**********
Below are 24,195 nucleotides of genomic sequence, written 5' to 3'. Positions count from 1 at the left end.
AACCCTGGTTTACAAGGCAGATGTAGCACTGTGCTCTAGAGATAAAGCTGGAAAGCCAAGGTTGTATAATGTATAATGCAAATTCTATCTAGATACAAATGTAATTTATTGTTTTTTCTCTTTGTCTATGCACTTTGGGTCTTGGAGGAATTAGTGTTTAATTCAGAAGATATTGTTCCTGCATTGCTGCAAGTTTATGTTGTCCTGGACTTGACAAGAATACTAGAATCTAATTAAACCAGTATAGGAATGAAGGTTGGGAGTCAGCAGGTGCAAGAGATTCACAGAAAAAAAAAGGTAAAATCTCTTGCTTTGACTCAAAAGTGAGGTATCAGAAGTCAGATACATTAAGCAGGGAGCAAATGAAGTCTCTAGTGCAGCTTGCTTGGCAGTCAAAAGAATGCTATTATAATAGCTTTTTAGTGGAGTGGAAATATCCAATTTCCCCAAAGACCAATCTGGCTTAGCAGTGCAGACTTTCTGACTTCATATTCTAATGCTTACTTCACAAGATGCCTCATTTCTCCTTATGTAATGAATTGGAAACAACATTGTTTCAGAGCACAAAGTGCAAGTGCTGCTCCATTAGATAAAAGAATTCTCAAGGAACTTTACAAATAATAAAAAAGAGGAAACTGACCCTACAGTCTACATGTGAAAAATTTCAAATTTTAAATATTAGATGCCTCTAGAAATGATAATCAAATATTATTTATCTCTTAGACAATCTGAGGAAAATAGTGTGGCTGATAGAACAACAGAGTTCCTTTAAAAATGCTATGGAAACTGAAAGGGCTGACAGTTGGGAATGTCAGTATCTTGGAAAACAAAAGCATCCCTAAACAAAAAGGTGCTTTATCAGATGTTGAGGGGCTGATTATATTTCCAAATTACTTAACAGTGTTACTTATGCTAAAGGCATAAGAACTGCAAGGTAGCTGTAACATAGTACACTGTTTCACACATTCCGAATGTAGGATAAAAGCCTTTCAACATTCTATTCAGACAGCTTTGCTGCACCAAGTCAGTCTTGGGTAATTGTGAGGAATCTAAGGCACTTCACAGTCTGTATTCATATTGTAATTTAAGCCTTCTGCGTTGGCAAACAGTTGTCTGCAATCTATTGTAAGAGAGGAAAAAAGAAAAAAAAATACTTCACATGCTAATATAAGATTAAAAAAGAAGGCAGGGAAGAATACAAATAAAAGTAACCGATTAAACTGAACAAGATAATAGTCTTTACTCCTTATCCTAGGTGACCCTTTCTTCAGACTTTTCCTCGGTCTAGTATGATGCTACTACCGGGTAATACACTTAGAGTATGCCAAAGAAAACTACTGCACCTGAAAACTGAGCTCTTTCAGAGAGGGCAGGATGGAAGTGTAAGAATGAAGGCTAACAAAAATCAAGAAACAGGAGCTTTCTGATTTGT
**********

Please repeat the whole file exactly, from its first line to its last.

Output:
Below are 24,195 nucleotides of genomic sequence, written 5' to 3'. Positions count from 1 at the left end.
AACCCTGGTTTACAAGGCAGATGTAGCACTGTGCTCTAGAGATAAAGCTGGAAAGCCAAGGTTGTATAATGTATAATGCAAATTCTATCTAGATACAAATGTAATTTATTGTTTTTTCTCTTTGTCTATGCACTTTGGGTCTTGGAGGAATTAGTGTTTAATTCAGAAGATATTGTTCCTGCATTGCTGCAAGTTTATGTTGTCCTGGACTTGACAAGAATACTAGAATCTAATTAAACCAGTATAGGAATGAAGGTTGGGAGTCAGCAGGTGCAAGAGATTCACAGAAAAAAAAAGGTAAAATCTCTTGCTTTGACTCAAAAGTGAGGTATCAGAAGTCAGATACATTAAGCAGGGAGCAAATGAAGTCTCTAGTGCAGCTTGCTTGGCAGTCAAAAGAATGCTATTATAATAGCTTTTTAGTGGAGTGGAAATATCCAATTTCCCCAAAGACCAATCTGGCTTAGCAGTGCAGACTTTCTGACTTCATATTCTAATGCTTACTTCACAAGATGCCTCATTTCTCCTTATGTAATGAATTGGAAACAACATTGTTTCAGAGCACAAAGTGCAAGTGCTGCTCCATTAGATAAAAGAATTCTCAAGGAACTTTACAAATAATAAAAAAGAGGAAACTGACCCTACAGTCTACATGTGAAAAATTTCAAATTTTAAATATTAGATGCCTCTAGAAATGATAATCAAATATTATTTATCTCTTAGACAATCTGAGGAAAATAGTGTGGCTGATAGAACAACAGAGTTCCTTTAAAAATGCTATGGAAACTGAAAGGGCTGACAGTTGGGAATGTCAGTATCTTGGAAAACAAAAGCATCCCTAAACAAAAAGGTGCTTTATCAGATGTTGAGGGGCTGATTATATTTCCAAATTACTTAACAGTGTTACTTATGCTAAAGGCATAAGAACTGCAAGGTAGCTGTAACATAGTACACTGTTTCACACATTCCGAATGTAGGATAAAAGCCTTTCAACATTCTATTCAGACAGCTTTGCTGCACCAAGTCAGTCTTGGGTAATTGTGAGGAATCTAAGGCACTTCACAGTCTGTATTCATATTGTAATTTAAGCCTTCTGCGTTGGCAAACAGTTGTCTGCAATCTATTGTAAGAGAGGAAAAAAGAAAAAAAAATACTTCACATGCTAATATAAGATTAAAAAAGAAGGCAGGGAAGAATACAAATAAAAGTAACCGATTAAACTGAACAAGATAATAGTCTTTACTCCTTATCCTAGGTGACCCTTTCTTCAGACTTTTCCTCGGTCTAGTATGATGCTACTACCGGGTAATACACTTAGAGTATGCCAAAGAAAACTACTGCACCTGAAAACTGAGCTCTTTCAGAGAGGGCAGGATGGAAGTGTAAGAATGAAGGCTAACAAAAATCAAGAAACAGGAGCTTTCTGATTTGT